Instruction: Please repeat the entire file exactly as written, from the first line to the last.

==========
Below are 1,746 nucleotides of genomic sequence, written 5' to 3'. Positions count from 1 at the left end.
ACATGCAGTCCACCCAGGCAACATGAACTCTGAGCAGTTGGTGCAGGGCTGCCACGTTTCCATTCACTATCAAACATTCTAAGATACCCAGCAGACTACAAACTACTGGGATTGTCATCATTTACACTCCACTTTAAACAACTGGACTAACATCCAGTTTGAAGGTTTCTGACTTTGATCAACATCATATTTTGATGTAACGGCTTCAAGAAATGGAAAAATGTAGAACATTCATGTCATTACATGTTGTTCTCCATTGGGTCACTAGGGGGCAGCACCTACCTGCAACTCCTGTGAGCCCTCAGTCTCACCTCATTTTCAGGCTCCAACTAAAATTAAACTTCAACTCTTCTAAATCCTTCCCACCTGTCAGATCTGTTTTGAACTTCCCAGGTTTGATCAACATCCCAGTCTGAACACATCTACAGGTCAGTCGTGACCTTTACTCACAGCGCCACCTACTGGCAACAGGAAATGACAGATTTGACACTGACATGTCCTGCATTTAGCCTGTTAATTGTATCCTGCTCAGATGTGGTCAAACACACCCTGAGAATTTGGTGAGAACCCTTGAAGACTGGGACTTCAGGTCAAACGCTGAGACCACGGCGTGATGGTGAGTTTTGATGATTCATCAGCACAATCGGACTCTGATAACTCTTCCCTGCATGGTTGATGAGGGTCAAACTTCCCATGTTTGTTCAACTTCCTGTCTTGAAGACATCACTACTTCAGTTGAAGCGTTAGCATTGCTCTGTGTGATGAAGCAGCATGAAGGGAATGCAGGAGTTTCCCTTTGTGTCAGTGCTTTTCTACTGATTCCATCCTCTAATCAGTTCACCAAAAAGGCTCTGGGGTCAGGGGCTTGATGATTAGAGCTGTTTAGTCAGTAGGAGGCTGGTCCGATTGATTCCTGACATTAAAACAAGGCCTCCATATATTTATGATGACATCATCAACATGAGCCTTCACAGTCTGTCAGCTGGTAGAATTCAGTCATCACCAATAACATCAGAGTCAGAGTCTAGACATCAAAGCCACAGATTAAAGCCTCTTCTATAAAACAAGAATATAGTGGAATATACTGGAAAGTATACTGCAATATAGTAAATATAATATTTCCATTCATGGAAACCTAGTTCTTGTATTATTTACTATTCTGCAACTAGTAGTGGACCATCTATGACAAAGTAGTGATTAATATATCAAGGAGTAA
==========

Below are 1,746 nucleotides of genomic sequence, written 5' to 3'. Positions count from 1 at the left end.
ACATGCAGTCCACCCAGGCAACATGAACTCTGAGCAGTTGGTGCAGGGCTGCCACGTTTCCATTCACTATCAAACATTCTAAGATACCCAGCAGACTACAAACTACTGGGATTGTCATCATTTACACTCCACTTTAAACAACTGGACTAACATCCAGTTTGAAGGTTTCTGACTTTGATCAACATCATATTTTGATGTAACGGCTTCAAGAAATGGAAAAATGTAGAACATTCATGTCATTACATGTTGTTCTCCATTGGGTCACTAGGGGGCAGCACCTACCTGCAACTCCTGTGAGCCCTCAGTCTCACCTCATTTTCAGGCTCCAACTAAAATTAAACTTCAACTCTTCTAAATCCTTCCCACCTGTCAGATCTGTTTTGAACTTCCCAGGTTTGATCAACATCCCAGTCTGAACACATCTACAGGTCAGTCGTGACCTTTACTCACAGCGCCACCTACTGGCAACAGGAAATGACAGATTTGACACTGACATGTCCTGCATTTAGCCTGTTAATTGTATCCTGCTCAGATGTGGTCAAACACACCCTGAGAATTTGGTGAGAACCCTTGAAGACTGGGACTTCAGGTCAAACGCTGAGACCACGGCGTGATGGTGAGTTTTGATGATTCATCAGCACAATCGGACTCTGATAACTCTTCCCTGCATGGTTGATGAGGGTCAAACTTCCCATGTTTGTTCAACTTCCTGTCTTGAAGACATCACTACTTCAGTTGAAGCGTTAGCATTGCTCTGTGTGATGAAGCAGCATGAAGGGAATGCAGGAGTTTCCCTTTGTGTCAGTGCTTTTCTACTGATTCCATCCTCTAATCAGTTCACCAAAAAGGCTCTGGGGTCAGGGGCTTGATGATTAGAGCTGTTTAGTCAGTAGGAGGCTGGTCCGATTGATTCCTGACATTAAAACAAGGCCTCCATATATTTATGATGACATCATCAACATGAGCCTTCACAGTCTGTCAGCTGGTAGAATTCAGTCATCACCAATAACATCAGAGTCAGAGTCTAGACATCAAAGCCACAGATTAAAGCCTCTTCTATAAAACAAGAATATAGTGGAATATACTGGAAAGTATACTGCAATATAGTAAATATAATATTTCCATTCATGGAAACCTAGTTCTTGTATTATTTACTATTCTGCAACTAGTAGTGGACCATCTATGACAAAGTAGTGATTAATATATCAAGGAGTAA